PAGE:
"Yes," he said.

Loughner was being held without bail. Meanwhile, residents of Tucson prepared for memorial services Tuesday for the six killed in the shooting.

The first real community gathering for mourners since the rampage - a Mass for all the victims at St. Odelia's Parish in Tucson - was set for 7 p.m. President Barack Obama was scheduled to arrive in Arizona Wednesday for a memorial service days after calling the attack a tragedy for the entire country.

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Loughner's court appearance in Phoenix on Monday gave the nation a first look at the man authorities say is responsible for the shooting that also left 14 injured or wounded outside a Tucson supermarket where Giffords had set up a booth to hear the concerns of constituents.

Giffords, a three-term Democrat, was in critical condition at Tucson's University Medical Center, gravely wounded after being shot through the head but able to give a thumbs-up sign that doctors found as a reason to hope.

With few new details emerging at Monday's hearing, questions remained about what could have motivated someone to arm himself with a pistol and magazines carrying 33 bullets each, and rain gunfire on a supermarket parking lot crowded with men, women and children.

A military official in Washington said the Army rejected Loughner in 2008 because he failed a drug test. The official spoke on condition of anonymity because privacy laws prevent the military from disclosing such information about an individual's application.

The official did not know what type of drug was detected.

Prosecutors say he scrawled on an envelope the words "my assassination" and "Giffords" sometime before he took a cab to the shopping center. Police said he bought the Glock pistol used in the attack at Sportsman's Warehouse in Tucson in November.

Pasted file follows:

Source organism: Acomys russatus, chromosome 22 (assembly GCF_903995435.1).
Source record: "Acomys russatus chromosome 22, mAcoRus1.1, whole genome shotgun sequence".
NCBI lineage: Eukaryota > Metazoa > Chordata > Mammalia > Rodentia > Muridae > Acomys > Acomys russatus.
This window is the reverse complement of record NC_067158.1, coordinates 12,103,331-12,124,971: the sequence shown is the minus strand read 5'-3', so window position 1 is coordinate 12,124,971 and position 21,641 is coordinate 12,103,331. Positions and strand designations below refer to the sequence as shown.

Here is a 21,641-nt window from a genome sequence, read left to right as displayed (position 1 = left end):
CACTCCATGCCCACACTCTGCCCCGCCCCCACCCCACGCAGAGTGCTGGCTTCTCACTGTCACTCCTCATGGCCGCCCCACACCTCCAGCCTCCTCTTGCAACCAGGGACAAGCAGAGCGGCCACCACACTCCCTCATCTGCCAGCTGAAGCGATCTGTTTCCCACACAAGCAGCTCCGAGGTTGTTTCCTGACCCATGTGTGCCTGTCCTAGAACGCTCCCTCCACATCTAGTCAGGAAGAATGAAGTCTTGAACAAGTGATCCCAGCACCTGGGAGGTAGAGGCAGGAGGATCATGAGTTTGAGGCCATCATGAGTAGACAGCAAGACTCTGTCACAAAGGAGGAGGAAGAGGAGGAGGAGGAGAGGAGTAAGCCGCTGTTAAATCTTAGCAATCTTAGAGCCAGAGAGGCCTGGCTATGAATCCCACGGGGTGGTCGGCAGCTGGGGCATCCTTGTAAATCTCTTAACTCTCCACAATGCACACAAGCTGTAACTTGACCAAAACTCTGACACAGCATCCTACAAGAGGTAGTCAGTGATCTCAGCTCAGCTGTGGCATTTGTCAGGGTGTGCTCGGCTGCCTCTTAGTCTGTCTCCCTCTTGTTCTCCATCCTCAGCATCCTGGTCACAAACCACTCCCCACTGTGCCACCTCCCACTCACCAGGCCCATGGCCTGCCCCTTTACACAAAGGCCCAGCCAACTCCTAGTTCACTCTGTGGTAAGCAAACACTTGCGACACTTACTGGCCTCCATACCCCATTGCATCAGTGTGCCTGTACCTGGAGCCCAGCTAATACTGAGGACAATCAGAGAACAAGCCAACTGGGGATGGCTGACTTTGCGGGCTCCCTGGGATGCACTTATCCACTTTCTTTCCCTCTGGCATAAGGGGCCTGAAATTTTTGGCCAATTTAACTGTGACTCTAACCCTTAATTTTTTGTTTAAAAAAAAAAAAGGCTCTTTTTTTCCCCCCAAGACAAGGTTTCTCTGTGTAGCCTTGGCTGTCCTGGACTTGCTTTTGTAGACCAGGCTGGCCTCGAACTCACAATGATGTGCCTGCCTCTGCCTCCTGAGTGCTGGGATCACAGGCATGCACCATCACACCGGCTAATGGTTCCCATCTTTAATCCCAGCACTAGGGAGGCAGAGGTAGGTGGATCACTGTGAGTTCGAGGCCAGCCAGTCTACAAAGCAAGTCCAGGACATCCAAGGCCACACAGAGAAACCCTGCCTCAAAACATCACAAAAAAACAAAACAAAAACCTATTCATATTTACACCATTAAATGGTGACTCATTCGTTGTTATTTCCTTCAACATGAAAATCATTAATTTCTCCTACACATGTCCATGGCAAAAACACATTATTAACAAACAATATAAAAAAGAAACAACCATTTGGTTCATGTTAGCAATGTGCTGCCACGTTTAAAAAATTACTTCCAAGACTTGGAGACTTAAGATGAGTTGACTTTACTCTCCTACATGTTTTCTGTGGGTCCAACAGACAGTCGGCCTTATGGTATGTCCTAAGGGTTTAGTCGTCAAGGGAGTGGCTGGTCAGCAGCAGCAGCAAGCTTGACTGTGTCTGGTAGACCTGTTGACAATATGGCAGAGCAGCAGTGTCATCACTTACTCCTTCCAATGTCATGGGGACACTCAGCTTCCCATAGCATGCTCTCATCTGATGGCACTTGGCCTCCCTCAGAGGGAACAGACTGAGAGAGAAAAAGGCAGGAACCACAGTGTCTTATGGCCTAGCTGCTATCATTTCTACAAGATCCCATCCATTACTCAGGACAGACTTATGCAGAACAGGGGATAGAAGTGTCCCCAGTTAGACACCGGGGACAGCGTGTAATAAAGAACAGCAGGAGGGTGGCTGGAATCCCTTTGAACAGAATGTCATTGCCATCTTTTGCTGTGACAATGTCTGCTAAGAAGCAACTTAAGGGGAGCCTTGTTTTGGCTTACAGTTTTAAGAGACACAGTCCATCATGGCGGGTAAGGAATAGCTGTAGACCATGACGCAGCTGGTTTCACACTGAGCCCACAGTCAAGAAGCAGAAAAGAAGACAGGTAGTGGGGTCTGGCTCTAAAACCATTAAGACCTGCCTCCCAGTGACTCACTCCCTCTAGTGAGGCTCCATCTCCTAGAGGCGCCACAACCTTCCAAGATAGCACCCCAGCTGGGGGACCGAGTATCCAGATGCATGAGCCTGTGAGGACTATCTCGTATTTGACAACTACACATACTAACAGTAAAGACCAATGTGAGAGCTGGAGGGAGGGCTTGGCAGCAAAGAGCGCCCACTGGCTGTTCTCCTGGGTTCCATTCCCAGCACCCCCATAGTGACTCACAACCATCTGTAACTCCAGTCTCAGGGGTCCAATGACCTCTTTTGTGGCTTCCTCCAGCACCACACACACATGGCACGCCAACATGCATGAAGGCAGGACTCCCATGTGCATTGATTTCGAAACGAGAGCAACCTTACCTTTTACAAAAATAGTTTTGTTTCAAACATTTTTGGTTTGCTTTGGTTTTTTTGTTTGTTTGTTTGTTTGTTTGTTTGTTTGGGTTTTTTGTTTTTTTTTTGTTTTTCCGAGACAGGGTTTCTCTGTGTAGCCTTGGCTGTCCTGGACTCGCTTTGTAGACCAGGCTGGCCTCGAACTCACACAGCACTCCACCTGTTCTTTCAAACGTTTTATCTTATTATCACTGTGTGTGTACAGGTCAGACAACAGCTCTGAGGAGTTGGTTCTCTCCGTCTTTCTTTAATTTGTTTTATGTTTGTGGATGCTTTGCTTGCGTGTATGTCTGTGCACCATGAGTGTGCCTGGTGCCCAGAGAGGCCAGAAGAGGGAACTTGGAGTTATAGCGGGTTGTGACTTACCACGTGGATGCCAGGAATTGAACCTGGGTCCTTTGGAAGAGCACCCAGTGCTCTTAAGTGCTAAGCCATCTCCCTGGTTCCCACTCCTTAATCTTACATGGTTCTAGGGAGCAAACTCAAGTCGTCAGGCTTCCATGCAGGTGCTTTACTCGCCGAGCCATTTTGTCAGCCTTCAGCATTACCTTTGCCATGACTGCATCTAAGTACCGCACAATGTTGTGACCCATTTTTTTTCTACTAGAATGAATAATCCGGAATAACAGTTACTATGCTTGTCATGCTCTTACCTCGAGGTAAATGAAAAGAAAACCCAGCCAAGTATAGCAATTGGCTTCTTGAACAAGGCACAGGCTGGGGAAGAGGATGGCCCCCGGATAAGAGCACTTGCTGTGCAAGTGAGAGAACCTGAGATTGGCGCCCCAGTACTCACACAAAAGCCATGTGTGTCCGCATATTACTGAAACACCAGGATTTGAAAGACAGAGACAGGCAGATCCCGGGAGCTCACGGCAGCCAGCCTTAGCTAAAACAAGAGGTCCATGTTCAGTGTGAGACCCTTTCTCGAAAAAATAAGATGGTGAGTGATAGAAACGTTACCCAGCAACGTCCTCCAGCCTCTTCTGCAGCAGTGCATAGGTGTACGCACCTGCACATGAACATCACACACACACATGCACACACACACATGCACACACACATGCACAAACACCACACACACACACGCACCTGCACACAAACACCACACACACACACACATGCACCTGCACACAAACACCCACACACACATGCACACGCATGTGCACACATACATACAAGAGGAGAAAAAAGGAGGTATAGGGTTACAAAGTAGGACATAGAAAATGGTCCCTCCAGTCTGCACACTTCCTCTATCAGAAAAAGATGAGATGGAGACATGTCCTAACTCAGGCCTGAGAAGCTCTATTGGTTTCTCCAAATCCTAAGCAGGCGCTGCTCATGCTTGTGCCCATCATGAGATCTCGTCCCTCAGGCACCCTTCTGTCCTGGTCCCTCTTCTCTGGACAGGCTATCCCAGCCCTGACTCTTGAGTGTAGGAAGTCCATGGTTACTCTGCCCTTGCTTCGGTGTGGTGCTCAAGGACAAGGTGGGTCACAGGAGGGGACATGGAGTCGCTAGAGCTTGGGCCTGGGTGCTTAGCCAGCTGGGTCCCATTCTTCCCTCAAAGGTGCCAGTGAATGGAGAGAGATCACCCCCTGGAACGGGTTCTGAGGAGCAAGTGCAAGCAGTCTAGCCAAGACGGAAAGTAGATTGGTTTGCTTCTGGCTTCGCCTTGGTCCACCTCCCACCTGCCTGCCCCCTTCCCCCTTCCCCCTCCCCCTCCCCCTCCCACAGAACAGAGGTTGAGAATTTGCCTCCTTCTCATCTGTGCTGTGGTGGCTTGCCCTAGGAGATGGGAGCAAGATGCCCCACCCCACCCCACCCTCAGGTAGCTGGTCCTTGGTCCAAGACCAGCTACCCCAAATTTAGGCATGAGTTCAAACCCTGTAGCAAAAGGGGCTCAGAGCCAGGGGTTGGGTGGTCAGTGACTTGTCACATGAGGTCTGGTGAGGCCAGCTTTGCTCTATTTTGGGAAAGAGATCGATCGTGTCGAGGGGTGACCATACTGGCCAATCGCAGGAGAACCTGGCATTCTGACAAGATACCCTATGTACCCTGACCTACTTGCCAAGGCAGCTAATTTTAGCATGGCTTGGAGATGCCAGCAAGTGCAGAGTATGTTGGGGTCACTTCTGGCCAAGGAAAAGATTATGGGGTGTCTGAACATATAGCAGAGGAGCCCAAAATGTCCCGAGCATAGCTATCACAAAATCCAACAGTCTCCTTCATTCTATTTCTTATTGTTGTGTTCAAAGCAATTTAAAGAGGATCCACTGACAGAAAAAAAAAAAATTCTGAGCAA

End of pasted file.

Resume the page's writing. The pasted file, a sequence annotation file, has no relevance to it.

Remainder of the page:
The revelation about the shooter's high-capacity magazines led one longtime Senate gun control advocate, Sen. Frank Lautenberg, D-N.J., to announce plans to re-establish a prohibition that lapsed in 2004 on magazines that feed more than 10 rounds at a time.

At his appearance Monday in a Phoenix courtroom, about 100 miles away from where the shooting took place, Loughner seemed impassive and at one point stood at a lectern as a U.S. marshal stood guard nearby.

His newly appointed lawyer, Judy Clarke, who defended "Unabomber" Ted Kaczynski, stood beside him and whispered to him before the judge ordered him held without bail.

Loughner is charged with one count of attempted assassination of a member of Congress, two counts of killing an employee of the federal government and two counts of attempting to kill a federal employee. Those are federal charges.

State prosecutors, meanwhile, are researching whether they have to wait until after the federal case is resolved, or if they can proceed with local charges at the same time, an official said.